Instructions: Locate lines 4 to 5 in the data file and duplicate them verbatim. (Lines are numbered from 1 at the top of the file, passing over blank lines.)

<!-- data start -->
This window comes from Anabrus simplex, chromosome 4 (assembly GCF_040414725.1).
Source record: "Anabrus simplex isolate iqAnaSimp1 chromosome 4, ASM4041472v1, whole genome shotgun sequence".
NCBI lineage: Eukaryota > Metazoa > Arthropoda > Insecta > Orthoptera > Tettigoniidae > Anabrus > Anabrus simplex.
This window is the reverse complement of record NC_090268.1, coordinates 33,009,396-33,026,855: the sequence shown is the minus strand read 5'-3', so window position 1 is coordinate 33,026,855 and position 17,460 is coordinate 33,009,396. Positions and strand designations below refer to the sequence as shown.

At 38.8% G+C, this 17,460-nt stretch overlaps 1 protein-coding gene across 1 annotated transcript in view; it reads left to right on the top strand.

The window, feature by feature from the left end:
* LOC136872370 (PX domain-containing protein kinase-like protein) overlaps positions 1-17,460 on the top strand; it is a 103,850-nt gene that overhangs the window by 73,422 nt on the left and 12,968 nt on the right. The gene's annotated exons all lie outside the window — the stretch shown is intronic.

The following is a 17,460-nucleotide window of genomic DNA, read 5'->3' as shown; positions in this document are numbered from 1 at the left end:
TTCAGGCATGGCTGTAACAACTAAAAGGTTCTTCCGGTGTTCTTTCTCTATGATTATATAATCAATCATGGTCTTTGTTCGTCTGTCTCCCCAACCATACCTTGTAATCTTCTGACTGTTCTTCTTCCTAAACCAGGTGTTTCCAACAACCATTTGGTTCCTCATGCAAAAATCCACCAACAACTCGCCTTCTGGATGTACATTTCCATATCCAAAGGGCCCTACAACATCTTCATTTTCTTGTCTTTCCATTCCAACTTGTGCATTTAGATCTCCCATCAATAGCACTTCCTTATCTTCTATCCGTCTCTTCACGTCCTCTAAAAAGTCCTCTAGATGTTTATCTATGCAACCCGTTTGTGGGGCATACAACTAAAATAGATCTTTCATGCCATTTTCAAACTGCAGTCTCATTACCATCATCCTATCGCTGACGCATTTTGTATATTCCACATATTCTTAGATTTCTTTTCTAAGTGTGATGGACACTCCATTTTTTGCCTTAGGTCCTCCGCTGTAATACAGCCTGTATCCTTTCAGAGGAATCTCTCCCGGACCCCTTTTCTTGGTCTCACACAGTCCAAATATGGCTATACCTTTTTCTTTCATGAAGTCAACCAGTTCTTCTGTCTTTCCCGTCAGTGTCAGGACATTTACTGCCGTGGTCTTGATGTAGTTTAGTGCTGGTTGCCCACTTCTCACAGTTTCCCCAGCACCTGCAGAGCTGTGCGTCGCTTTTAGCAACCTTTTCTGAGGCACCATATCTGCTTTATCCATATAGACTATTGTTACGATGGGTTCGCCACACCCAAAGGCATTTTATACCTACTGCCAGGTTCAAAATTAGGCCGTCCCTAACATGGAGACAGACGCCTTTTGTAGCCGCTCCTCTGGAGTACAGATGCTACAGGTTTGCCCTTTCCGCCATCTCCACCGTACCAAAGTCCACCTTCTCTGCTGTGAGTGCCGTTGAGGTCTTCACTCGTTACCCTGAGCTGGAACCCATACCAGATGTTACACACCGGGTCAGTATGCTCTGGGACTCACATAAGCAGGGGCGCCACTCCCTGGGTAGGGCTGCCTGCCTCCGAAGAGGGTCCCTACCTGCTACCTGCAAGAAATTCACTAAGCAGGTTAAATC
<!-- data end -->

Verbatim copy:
This window is the reverse complement of record NC_090268.1, coordinates 33,009,396-33,026,855: the sequence shown is the minus strand read 5'-3', so window position 1 is coordinate 33,026,855 and position 17,460 is coordinate 33,009,396. Positions and strand designations below refer to the sequence as shown.

At 38.8% G+C, this 17,460-nt stretch overlaps 1 protein-coding gene across 1 annotated transcript in view; it reads left to right on the top strand.